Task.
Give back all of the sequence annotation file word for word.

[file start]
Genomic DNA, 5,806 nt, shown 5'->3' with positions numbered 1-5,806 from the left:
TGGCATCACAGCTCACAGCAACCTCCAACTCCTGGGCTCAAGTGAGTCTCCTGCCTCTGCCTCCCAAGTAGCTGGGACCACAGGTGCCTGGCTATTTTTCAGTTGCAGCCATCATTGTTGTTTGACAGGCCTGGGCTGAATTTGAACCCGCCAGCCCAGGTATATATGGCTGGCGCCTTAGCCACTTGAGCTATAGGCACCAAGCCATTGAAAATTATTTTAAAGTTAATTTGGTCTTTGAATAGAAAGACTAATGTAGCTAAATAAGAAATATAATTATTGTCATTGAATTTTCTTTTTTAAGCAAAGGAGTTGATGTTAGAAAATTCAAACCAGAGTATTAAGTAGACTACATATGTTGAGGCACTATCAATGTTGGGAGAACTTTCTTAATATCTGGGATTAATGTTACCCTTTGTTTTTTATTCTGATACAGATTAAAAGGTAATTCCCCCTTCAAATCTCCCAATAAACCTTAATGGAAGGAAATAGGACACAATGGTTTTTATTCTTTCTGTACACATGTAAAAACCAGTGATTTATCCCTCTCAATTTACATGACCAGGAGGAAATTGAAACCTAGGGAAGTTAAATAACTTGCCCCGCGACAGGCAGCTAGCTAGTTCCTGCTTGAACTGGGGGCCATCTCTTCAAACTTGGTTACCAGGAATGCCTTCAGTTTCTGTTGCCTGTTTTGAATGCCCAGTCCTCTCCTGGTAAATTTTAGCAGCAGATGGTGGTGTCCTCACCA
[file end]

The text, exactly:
Genomic DNA, 5,806 nt, shown 5'->3' with positions numbered 1-5,806 from the left:
TGGCATCACAGCTCACAGCAACCTCCAACTCCTGGGCTCAAGTGAGTCTCCTGCCTCTGCCTCCCAAGTAGCTGGGACCACAGGTGCCTGGCTATTTTTCAGTTGCAGCCATCATTGTTGTTTGACAGGCCTGGGCTGAATTTGAACCCGCCAGCCCAGGTATATATGGCTGGCGCCTTAGCCACTTGAGCTATAGGCACCAAGCCATTGAAAATTATTTTAAAGTTAATTTGGTCTTTGAATAGAAAGACTAATGTAGCTAAATAAGAAATATAATTATTGTCATTGAATTTTCTTTTTTAAGCAAAGGAGTTGATGTTAGAAAATTCAAACCAGAGTATTAAGTAGACTACATATGTTGAGGCACTATCAATGTTGGGAGAACTTTCTTAATATCTGGGATTAATGTTACCCTTTGTTTTTTATTCTGATACAGATTAAAAGGTAATTCCCCCTTCAAATCTCCCAATAAACCTTAATGGAAGGAAATAGGACACAATGGTTTTTATTCTTTCTGTACACATGTAAAAACCAGTGATTTATCCCTCTCAATTTACATGACCAGGAGGAAATTGAAACCTAGGGAAGTTAAATAACTTGCCCCGCGACAGGCAGCTAGCTAGTTCCTGCTTGAACTGGGGGCCATCTCTTCAAACTTGGTTACCAGGAATGCCTTCAGTTTCTGTTGCCTGTTTTGAATGCCCAGTCCTCTCCTGGTAAATTTTAGCAGCAGATGGTGGTGTCCTCACCA